If your idea of “top” means the most expensive, most collectible turquoise, the list would read something like this:
1. Lander Blue ($200 - $250 a carat)
2. Number Eight ($100+)
3. Bisbee ($100+)
4. Lone Mountain ($50 - $100)
5. Indian Mountain ($50)
6. Red Mountain ($50)
7. Candelaria ($50)
8. Carico Lake ($35)
9. Here you start getting lots of mines with similar per carat cost
The list above would represent carat prices from the best of that mine. You can find very reasonably priced rocks from the mines above, they just are not the “top” of that mine.
Is this the right stone for you?
“Is this a good stone” is a frequent question here at the Trading Post. If you like the stone and the color fascinates you, who cares if it is a .25 cents per carat stone or $100 a carat rock. I have seen many well-known artists put not so appealing turquoise in their high dollar art, and at the same time I have seen many artists who demand the high dollar because of the high grade material they use in their creations.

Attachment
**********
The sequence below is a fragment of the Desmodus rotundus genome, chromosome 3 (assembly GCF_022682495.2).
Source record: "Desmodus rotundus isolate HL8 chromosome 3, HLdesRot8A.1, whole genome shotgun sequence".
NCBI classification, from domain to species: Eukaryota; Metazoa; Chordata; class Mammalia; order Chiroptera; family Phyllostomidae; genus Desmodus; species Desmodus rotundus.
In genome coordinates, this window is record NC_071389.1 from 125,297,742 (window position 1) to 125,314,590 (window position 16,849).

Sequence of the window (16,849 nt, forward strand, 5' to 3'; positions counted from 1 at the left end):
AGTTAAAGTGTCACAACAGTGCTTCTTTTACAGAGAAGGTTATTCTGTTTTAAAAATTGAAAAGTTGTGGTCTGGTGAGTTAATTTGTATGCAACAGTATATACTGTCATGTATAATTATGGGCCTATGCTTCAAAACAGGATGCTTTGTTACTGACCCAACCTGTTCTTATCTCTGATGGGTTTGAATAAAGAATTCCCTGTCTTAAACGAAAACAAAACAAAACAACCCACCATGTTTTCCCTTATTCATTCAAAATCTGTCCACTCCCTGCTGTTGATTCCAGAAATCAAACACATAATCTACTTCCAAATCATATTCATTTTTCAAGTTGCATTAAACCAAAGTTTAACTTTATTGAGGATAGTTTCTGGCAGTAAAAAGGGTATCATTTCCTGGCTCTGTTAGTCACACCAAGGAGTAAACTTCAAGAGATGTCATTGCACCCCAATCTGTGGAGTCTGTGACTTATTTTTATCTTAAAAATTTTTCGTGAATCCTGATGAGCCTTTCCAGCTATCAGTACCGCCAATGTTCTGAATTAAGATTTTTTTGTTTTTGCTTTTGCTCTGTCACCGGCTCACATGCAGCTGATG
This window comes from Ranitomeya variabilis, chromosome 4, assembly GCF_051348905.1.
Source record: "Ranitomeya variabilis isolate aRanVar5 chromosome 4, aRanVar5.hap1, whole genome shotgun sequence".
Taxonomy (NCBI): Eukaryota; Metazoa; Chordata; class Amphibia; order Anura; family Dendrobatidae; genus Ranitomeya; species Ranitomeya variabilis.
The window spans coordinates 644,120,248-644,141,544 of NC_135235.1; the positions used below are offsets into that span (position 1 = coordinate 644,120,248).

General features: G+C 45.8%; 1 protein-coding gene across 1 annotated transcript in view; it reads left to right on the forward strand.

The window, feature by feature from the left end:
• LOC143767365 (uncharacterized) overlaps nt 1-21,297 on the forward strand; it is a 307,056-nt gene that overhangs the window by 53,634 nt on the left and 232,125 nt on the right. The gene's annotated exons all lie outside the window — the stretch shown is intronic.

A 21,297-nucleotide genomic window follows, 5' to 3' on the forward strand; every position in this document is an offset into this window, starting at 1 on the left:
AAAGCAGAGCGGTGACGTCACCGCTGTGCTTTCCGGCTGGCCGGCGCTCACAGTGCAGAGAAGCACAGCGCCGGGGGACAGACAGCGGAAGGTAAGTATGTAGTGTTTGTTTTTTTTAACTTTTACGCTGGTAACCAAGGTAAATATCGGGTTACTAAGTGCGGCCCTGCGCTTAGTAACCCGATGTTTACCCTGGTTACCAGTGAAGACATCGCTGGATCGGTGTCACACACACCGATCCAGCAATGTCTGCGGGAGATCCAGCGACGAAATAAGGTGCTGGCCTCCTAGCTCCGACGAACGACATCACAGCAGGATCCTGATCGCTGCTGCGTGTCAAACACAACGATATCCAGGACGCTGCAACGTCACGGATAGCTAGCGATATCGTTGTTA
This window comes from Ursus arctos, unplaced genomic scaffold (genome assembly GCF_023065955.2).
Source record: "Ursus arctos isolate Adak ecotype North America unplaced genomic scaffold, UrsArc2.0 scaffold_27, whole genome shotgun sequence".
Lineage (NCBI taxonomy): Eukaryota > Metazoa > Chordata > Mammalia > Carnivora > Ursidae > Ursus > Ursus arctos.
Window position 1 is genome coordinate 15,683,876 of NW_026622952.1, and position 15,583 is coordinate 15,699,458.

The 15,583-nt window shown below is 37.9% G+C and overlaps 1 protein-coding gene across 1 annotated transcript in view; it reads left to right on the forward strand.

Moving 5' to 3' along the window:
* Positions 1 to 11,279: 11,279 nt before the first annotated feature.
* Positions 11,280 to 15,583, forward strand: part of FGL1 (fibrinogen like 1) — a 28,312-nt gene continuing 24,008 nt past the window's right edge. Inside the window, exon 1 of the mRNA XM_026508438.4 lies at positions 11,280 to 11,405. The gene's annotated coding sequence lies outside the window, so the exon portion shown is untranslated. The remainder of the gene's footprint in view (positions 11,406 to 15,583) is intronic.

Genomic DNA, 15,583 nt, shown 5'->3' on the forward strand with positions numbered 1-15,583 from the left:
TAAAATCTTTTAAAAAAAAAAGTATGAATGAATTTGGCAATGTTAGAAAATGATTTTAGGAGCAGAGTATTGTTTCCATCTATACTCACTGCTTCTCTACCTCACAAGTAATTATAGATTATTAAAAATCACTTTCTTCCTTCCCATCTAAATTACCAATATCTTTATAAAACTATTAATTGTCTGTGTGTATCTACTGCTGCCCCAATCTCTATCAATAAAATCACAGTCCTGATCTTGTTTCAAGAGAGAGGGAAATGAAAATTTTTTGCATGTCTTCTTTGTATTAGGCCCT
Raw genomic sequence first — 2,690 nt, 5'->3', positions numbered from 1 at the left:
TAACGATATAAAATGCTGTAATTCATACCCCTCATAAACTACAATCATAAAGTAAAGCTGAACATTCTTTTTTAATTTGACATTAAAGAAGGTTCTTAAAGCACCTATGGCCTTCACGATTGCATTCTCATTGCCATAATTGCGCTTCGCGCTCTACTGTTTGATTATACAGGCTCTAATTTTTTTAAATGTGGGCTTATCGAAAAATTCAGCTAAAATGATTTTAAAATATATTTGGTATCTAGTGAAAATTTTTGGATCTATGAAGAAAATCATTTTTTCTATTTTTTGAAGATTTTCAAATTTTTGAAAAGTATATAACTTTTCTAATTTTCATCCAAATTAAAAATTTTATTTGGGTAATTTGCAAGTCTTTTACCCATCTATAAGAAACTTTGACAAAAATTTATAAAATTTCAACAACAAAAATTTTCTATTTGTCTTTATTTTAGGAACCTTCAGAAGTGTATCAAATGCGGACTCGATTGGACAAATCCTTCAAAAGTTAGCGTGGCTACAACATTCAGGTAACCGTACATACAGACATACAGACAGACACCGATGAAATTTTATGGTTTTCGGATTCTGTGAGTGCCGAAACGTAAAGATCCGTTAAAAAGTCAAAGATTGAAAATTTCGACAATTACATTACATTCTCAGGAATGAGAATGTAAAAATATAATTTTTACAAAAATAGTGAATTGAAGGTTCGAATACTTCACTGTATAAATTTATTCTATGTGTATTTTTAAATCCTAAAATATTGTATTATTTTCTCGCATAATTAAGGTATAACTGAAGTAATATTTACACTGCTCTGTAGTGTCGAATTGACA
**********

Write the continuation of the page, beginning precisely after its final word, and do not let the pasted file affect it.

Stone dealers always talk about legendary Hopi artist Charles Loloma accumulating certain turquoise mines to use in his work. Trends like this, especially by popular artists can create cost drivers for certain materials. Also, in the last 10 years you have seen an increase in Japanese collectors who have a very refined taste for American Turquoise, and this has resulted in costs for certain turquoises to increase dramatically. Plus, add the cost of gold into the picture and you have corporations buying up traditional turquoise areas of Nevada and completely destroying any hopes of blue vein recoveries.
If I had two pieces of jewelry in front of me, one with a Lander Blue Turquoise stone and the other a really good piece of something blue, and both are made by the same artist in a similar style I would try to afford the Lander Blue. However, if I didn’t have enough for that Lander Blue piece it would never stop me from getting a great piece of handmade art by a First American artists that had something with a really pretty blue stone.